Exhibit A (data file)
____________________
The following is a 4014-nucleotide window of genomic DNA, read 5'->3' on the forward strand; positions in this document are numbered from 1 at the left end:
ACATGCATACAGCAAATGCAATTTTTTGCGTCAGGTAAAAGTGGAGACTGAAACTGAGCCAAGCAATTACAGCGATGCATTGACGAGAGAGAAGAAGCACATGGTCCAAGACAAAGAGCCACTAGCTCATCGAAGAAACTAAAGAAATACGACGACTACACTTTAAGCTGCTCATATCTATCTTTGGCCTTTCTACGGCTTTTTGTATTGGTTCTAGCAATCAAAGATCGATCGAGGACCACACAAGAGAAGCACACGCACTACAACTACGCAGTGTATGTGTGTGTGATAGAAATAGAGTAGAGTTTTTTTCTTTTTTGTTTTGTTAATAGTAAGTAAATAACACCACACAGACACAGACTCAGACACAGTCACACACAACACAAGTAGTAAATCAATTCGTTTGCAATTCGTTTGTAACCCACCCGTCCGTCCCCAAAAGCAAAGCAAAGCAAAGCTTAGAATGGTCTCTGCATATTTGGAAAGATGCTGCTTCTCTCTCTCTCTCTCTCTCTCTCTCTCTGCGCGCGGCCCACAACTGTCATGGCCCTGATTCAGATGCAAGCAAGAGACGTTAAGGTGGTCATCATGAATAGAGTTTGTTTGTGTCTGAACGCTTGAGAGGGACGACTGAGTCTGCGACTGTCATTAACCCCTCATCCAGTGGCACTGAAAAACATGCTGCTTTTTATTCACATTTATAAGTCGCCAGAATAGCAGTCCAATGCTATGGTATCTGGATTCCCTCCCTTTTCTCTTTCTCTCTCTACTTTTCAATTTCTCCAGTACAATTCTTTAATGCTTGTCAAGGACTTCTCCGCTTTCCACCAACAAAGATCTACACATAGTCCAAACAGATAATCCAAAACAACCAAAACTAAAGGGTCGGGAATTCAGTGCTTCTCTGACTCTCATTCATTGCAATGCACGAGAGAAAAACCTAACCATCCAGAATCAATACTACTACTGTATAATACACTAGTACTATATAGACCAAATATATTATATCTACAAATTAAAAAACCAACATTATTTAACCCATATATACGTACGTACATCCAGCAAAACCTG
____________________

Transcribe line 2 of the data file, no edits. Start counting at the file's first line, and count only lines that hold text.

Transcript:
ACATGCATACAGCAAATGCAATTTTTTGCGTCAGGTAAAAGTGGAGACTGAAACTGAGCCAAGCAATTACAGCGATGCATTGACGAGAGAGAAGAAGCACATGGTCCAAGACAAAGAGCCACTAGCTCATCGAAGAAACTAAAGAAATACGACGACTACACTTTAAGCTGCTCATATCTATCTTTGGCCTTTCTACGGCTTTTTGTATTGGTTCTAGCAATCAAAGATCGATCGAGGACCACACAAGAGAAGCACACGCACTACAACTACGCAGTGTATGTGTGTGTGATAGAAATAGAGTAGAGTTTTTTTCTTTTTTGTTTTGTTAATAGTAAGTAAATAACACCACACAGACACAGACTCAGACACAGTCACACACAACACAAGTAGTAAATCAATTCGTTTGCAATTCGTTTGTAACCCACCCGTCCGTCCCCAAAAGCAAAGCAAAGCAAAGCTTAGAATGGTCTCTGCATATTTGGAAAGATGCTGCTTCTCTCTCTCTCTCTCTCTCTCTCTCTCTGCGCGCGGCCCACAACTGTCATGGCCCTGATTCAGATGCAAGCAAGAGACGTTAAGGTGGTCATCATGAATAGAGTTTGTTTGTGTCTGAACGCTTGAGAGGGACGACTGAGTCTGCGACTGTCATTAACCCCTCATCCAGTGGCACTGAAAAACATGCTGCTTTTTATTCACATTTATAAGTCGCCAGAATAGCAGTCCAATGCTATGGTATCTGGATTCCCTCCCTTTTCTCTTTCTCTCTCTACTTTTCAATTTCTCCAGTACAATTCTTTAATGCTTGTCAAGGACTTCTCCGCTTTCCACCAACAAAGATCTACACATAGTCCAAACAGATAATCCAAAACAACCAAAACTAAAGGGTCGGGAATTCAGTGCTTCTCTGACTCTCATTCATTGCAATGCACGAGAGAAAAACCTAACCATCCAGAATCAATACTACTACTGTATAATACACTAGTACTATATAGACCAAATATATTATATCTACAAATTAAAAAACCAACATTATTTAACCCATATATACGTACGTACATCCAGCAAAACCTG